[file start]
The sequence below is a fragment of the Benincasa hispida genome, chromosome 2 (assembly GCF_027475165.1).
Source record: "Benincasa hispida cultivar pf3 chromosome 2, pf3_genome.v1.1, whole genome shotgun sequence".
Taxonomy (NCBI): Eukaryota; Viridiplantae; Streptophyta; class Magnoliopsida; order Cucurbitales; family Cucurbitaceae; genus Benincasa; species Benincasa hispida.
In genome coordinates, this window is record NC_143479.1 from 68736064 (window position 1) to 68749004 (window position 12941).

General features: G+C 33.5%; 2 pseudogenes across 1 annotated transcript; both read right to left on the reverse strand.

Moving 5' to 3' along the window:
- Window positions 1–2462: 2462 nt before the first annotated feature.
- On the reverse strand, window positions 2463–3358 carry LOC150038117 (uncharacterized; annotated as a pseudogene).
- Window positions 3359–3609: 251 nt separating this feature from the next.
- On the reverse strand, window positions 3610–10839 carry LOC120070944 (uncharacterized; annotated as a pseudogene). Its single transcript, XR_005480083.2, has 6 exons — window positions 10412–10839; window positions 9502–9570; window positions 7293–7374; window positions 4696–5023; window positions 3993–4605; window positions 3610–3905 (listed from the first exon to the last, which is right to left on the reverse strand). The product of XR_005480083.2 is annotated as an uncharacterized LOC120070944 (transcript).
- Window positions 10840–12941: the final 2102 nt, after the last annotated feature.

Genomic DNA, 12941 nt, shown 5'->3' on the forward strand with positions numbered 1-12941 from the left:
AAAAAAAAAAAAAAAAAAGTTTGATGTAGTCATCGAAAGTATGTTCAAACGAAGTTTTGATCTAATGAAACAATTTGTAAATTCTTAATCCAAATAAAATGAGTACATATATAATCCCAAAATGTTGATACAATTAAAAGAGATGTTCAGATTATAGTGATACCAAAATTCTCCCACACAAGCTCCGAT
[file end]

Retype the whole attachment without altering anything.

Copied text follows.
The sequence below is a fragment of the Benincasa hispida genome, chromosome 2 (assembly GCF_027475165.1).
Source record: "Benincasa hispida cultivar pf3 chromosome 2, pf3_genome.v1.1, whole genome shotgun sequence".
Taxonomy (NCBI): Eukaryota; Viridiplantae; Streptophyta; class Magnoliopsida; order Cucurbitales; family Cucurbitaceae; genus Benincasa; species Benincasa hispida.
In genome coordinates, this window is record NC_143479.1 from 68736064 (window position 1) to 68749004 (window position 12941).

General features: G+C 33.5%; 2 pseudogenes across 1 annotated transcript; both read right to left on the reverse strand.

Moving 5' to 3' along the window:
- Window positions 1–2462: 2462 nt before the first annotated feature.
- On the reverse strand, window positions 2463–3358 carry LOC150038117 (uncharacterized; annotated as a pseudogene).
- Window positions 3359–3609: 251 nt separating this feature from the next.
- On the reverse strand, window positions 3610–10839 carry LOC120070944 (uncharacterized; annotated as a pseudogene). Its single transcript, XR_005480083.2, has 6 exons — window positions 10412–10839; window positions 9502–9570; window positions 7293–7374; window positions 4696–5023; window positions 3993–4605; window positions 3610–3905 (listed from the first exon to the last, which is right to left on the reverse strand). The product of XR_005480083.2 is annotated as an uncharacterized LOC120070944 (transcript).
- Window positions 10840–12941: the final 2102 nt, after the last annotated feature.

Genomic DNA, 12941 nt, shown 5'->3' on the forward strand with positions numbered 1-12941 from the left:
AAAAAAAAAAAAAAAAAAGTTTGATGTAGTCATCGAAAGTATGTTCAAACGAAGTTTTGATCTAATGAAACAATTTGTAAATTCTTAATCCAAATAAAATGAGTACATATATAATCCCAAAATGTTGATACAATTAAAAGAGATGTTCAGATTATAGTGATACCAAAATTCTCCCACACAAGCTCCGAT